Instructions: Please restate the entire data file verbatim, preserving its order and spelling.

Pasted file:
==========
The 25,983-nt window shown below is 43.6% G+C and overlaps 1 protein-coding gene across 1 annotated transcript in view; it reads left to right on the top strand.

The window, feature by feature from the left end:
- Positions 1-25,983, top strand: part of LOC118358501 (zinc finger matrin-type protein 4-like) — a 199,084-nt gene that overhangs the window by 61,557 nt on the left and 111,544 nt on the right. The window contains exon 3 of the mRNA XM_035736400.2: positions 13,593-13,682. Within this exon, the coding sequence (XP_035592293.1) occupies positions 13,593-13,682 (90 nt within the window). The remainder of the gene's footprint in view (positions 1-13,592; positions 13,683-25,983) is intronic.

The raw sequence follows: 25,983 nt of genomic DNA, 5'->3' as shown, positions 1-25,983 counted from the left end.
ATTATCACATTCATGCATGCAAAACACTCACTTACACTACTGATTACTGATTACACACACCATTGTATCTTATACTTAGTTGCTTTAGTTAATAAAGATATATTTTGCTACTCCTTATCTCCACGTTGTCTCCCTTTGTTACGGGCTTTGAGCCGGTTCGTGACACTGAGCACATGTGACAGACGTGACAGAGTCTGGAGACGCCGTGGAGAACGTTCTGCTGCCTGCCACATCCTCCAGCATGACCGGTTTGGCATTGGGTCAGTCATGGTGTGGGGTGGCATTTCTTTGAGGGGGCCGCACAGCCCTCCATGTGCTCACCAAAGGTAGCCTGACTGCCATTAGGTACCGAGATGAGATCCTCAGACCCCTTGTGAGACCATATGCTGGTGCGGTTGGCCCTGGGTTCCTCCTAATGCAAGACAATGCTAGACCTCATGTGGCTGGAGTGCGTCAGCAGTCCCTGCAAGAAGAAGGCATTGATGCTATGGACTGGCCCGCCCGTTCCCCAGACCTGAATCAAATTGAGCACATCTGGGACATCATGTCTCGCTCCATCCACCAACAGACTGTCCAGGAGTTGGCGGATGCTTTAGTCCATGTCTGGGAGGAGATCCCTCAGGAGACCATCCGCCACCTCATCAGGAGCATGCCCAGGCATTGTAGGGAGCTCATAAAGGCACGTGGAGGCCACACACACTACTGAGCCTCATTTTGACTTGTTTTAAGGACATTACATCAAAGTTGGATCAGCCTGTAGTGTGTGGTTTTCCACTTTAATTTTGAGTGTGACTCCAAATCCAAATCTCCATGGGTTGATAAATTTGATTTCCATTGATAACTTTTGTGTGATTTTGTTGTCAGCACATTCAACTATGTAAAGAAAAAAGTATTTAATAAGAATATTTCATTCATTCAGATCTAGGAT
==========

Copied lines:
The 25,983-nt window shown below is 43.6% G+C and overlaps 1 protein-coding gene across 1 annotated transcript in view; it reads left to right on the top strand.

The window, feature by feature from the left end:
- Positions 1-25,983, top strand: part of LOC118358501 (zinc finger matrin-type protein 4-like) — a 199,084-nt gene that overhangs the window by 61,557 nt on the left and 111,544 nt on the right. The window contains exon 3 of the mRNA XM_035736400.2: positions 13,593-13,682. Within this exon, the coding sequence (XP_035592293.1) occupies positions 13,593-13,682 (90 nt within the window). The remainder of the gene's footprint in view (positions 1-13,592; positions 13,683-25,983) is intronic.

The raw sequence follows: 25,983 nt of genomic DNA, 5'->3' as shown, positions 1-25,983 counted from the left end.
ATTATCACATTCATGCATGCAAAACACTCACTTACACTACTGATTACTGATTACACACACCATTGTATCTTATACTTAGTTGCTTTAGTTAATAAAGATATATTTTGCTACTCCTTATCTCCACGTTGTCTCCCTTTGTTACGGGCTTTGAGCCGGTTCGTGACACTGAGCACATGTGACAGACGTGACAGAGTCTGGAGACGCCGTGGAGAACGTTCTGCTGCCTGCCACATCCTCCAGCATGACCGGTTTGGCATTGGGTCAGTCATGGTGTGGGGTGGCATTTCTTTGAGGGGGCCGCACAGCCCTCCATGTGCTCACCAAAGGTAGCCTGACTGCCATTAGGTACCGAGATGAGATCCTCAGACCCCTTGTGAGACCATATGCTGGTGCGGTTGGCCCTGGGTTCCTCCTAATGCAAGACAATGCTAGACCTCATGTGGCTGGAGTGCGTCAGCAGTCCCTGCAAGAAGAAGGCATTGATGCTATGGACTGGCCCGCCCGTTCCCCAGACCTGAATCAAATTGAGCACATCTGGGACATCATGTCTCGCTCCATCCACCAACAGACTGTCCAGGAGTTGGCGGATGCTTTAGTCCATGTCTGGGAGGAGATCCCTCAGGAGACCATCCGCCACCTCATCAGGAGCATGCCCAGGCATTGTAGGGAGCTCATAAAGGCACGTGGAGGCCACACACACTACTGAGCCTCATTTTGACTTGTTTTAAGGACATTACATCAAAGTTGGATCAGCCTGTAGTGTGTGGTTTTCCACTTTAATTTTGAGTGTGACTCCAAATCCAAATCTCCATGGGTTGATAAATTTGATTTCCATTGATAACTTTTGTGTGATTTTGTTGTCAGCACATTCAACTATGTAAAGAAAAAAGTATTTAATAAGAATATTTCATTCATTCAGATCTAGGAT